Appiron (2011) BrainDriver – a mind controlled car 16 February 2011. Available at http://www.youtube.com/watch?v=iDV_62QoHjY [Accessed 13 November 2013].

Blagon, J. (2013) ‘Darpa’s New mind-controlled prosthetics let patients feel again’, The Verge. [online] 31 May 2013.Available at: http://www.theverge.com/2013/5/31/4382366/darpa-tmr-mind-controlled-prosthetics-sensory-feedback [Accessed 13 November 2013].

EPOC, E. (n.d.) Emotiv [online]. Available at: http://www.emotiv.com/epoc/features.php %5BAccessed 13 November 2013].

DARPA Defense Advanced Research Projects Agency. (2013) ‘Targeted Muscle Re-innveration (TMR) for Advanced Prosthetic Control’. 30 May 2013. Available at: http://www.youtube.com/watch?v=-u8KkvZvVVI [Accessed 13 November 2013].

Falcon, A. (n.d.) ’8 Mind-Blowing Gadgets You Can Control Just With Your Brain’, Hongkiat.com. [online] Available at: http://www.hongkiat.com/blog/brain-controlled-gadgets/ [Accessed 13 November 2013].

InteraXon. (2012) ‘Introducing Muse: Changing The Way The World Thinks’. 2012. Available at: http://vimeo.com/52390320 [ Accessed 13 November 2013].

MUSE. (n.d.) ‘MUSE: The Brain-Sensing Headband that lets you control things with your mind’,  indiegogo. [online] Available at: http://www.indiegogo.com/projects/muse-the-brain-sensing-headband-that-lets-you-control-things-with-your-mind [Accessed 13 November 2013].

Neuro Turntable. (n.d.) ‘Neuro Turntable,  Neurowear. [online] Available at: http://neurowear.com/projects_detail/neuro_turntable.html [Accessed 13 November 2013].

Neurogadget. (2013) ‘Neurocam turns your iPhone into a wearable camera that only records what interests you’, Neurogadget. [online] 29 October 2013. Available at: http://neurogadget.com/2013/10/29/neurocam-turns-your-iphone-into-a-wearable-camera-that-only-records-what-interests-you-video/8861 [Accessed 13 November 2013].

neurowear. (2013) ‘Neurowear “neurocam” concept movie’. 29 October 2013. Available at: http://www.youtube.com/watch?feature=player_embedded&v=CDgkX-JY_wM [Accessed 13 November 2013].

neurowear. (n.d.) necomimi’ neurowear. [online] Available at: http://neurowear.com/projects_detail/necomimi.html [Accessed 13 November 2013].

neurowear. (n.d.) ‘shippo’, neurowear. [online] Available at: http://neurowear.com/projects_detail/shippo.html [Accessed 13 November 2013].

Puzzlebox. (n.d.) ‘Puzzlebox Orbit: Brain-Controlled Helicopter’, Kickstarter. [online] Available at: http://www.kickstarter.com/projects/puzzlebox/puzzlebox-orbit-brain-controlled-helicopter [Accessed 13 November 2013].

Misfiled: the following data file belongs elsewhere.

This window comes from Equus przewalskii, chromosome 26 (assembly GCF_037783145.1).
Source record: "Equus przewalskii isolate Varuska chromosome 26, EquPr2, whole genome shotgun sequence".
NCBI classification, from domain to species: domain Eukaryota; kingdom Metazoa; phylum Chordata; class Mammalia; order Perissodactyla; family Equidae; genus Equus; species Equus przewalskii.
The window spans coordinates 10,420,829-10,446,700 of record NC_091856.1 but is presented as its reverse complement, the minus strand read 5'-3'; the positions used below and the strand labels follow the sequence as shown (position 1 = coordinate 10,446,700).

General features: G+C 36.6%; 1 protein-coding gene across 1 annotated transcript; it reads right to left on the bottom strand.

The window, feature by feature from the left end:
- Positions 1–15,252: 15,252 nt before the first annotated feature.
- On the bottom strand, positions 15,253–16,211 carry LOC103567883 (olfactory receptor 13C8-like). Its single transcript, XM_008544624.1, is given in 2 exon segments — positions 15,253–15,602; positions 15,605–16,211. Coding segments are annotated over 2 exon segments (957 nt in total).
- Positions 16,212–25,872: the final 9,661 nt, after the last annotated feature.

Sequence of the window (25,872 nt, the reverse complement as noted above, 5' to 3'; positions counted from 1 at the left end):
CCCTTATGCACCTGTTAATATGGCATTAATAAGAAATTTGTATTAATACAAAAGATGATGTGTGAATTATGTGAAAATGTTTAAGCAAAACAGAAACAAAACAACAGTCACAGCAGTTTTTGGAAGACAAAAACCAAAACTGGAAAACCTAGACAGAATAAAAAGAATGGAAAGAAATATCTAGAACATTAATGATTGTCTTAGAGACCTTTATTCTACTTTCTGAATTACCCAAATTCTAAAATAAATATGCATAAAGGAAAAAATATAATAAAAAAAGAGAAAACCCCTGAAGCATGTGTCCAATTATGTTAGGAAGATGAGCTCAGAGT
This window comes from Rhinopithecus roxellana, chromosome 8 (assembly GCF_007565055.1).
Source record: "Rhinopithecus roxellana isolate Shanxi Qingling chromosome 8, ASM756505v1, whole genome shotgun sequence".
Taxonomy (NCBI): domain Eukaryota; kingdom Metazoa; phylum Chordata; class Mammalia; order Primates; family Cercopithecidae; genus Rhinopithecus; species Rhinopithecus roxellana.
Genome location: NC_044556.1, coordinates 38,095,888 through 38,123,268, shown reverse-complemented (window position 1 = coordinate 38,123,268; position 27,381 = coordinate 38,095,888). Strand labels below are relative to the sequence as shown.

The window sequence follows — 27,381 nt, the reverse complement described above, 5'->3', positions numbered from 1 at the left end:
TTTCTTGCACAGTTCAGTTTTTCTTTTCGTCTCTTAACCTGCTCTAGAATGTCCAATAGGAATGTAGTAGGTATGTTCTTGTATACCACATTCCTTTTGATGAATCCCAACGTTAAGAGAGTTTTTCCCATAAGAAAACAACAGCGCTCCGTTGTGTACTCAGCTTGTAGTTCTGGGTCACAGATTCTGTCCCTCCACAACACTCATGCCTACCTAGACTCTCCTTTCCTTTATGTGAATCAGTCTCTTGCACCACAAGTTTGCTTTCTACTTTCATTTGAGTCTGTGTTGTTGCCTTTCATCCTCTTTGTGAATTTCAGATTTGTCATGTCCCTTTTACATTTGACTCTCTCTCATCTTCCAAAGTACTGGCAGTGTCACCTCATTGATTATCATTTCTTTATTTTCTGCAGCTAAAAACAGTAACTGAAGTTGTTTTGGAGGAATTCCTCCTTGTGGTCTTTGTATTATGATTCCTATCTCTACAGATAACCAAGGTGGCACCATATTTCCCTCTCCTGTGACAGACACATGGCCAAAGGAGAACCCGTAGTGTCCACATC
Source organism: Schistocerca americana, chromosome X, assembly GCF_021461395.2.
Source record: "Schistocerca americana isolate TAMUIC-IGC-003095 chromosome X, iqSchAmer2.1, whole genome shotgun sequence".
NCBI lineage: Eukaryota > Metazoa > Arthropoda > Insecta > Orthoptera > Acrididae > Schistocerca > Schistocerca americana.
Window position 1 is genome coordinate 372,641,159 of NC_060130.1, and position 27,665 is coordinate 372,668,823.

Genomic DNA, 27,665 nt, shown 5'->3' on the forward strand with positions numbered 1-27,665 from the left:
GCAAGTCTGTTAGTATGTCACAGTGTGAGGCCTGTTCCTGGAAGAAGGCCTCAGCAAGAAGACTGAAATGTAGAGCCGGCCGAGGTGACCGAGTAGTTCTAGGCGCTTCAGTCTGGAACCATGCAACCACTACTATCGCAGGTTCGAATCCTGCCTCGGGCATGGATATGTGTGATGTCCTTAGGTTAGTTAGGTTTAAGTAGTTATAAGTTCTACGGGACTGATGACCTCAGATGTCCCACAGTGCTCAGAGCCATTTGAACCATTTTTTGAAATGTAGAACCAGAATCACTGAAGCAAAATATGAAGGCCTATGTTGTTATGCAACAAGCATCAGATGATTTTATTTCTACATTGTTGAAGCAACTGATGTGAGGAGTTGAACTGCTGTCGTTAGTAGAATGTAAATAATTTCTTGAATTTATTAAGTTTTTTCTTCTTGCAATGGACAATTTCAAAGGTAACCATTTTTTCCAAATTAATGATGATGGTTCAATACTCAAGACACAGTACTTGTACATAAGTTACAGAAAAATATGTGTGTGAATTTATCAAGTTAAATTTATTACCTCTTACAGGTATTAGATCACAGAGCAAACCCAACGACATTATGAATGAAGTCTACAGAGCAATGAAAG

Robknows100. (2013) ‘First mind-controlled bionic leg a ‘groundbreaking’ advance’. 25 September 2013. Available at: http://www.youtube.com/watch?v=efN8QPbVHdU [Accessed 13 November 2013].

Slatester. (2012) ‘Amputee Scales 103-Story Building with Bionic Leg’. 5 November 2012. Available at: http://www.youtube.com/watch?v=xjYoUdSAK6k [Accessed 13 November 2013].

Schwartz, A. B., Cui, T., Weber, D. J., & Moran, D. W. (2006, October 5) ‘Brain-Controlled Interfaces: Movement Restoration with Neural Prosthetics’, Neuron Volume 52, issue 1. [online] 5 October 2006. Science Direct. Available at: http://www.sciencedirect.com/science/article/pii/S0896627306007264 [Accessed 13 November 2013].

List of Images

Figure 1. Photograph ofEmotiv Epoc’, (n.d.) [image online] ‘Emotiv Epoc’. Coroflot. Available at: http://www.coroflot.com/chris_thomson/Emotiv-Epoc [Accessed 13 November 2013].

Figure 2. Photograph ofNeuro Turntable Mobile and an iPhone running the application’, (n.d.) [image online] ‘Neuro Turntable’. Neurowear. Available at: http://neurowear.com/projects_detail/neuro_turntable.html [Accessed 13 November 2013].

Figure 3. Photograph of ‘Researchers experimenting with the system’, (2013) [image online] ‘First human brain-to-brain interface allows remote control over the internet, telepathy coming soon’. Extreme Tech. 13 August 2013, Available at: http://www.extremetech.com/extreme/165081-first-human-brain-to-brain-interface-allows-remote-control-over-the-internet-telepathy-coming-soon [Accessed 13 November 2013].

Figure 4. Photograph of ‘Puzzlebox Orbit Helicopter’, (2012) [image online] ‘Puzzlebox Orbit: Brain-Controlled Helicopter‘. Puzzlebox. 8 November 2012, Available at: http://brainstorms.puzzlebox.info/ [Accessed 13 November 2013].

Figure 5. Photograph of ‘Necomimi’, (n.d.) [image online] ‘Necomimi’. Neurowear. Available at: http://neurowear.com/projects_detail/necomimi.html [Accessed 13 November 2013].

Figure 6. Photograph of ‘Shippo’, (n.d.) [image online] ‘Shippo’. Neurowear. Available at: http://neurowear.com/projects_detail/shippo.html [Accessed 13 November 2013].

Figure 7. Photograph of ‘Army Veteran with DARPA Prosthetic Arm’

Perlin Noise and its Application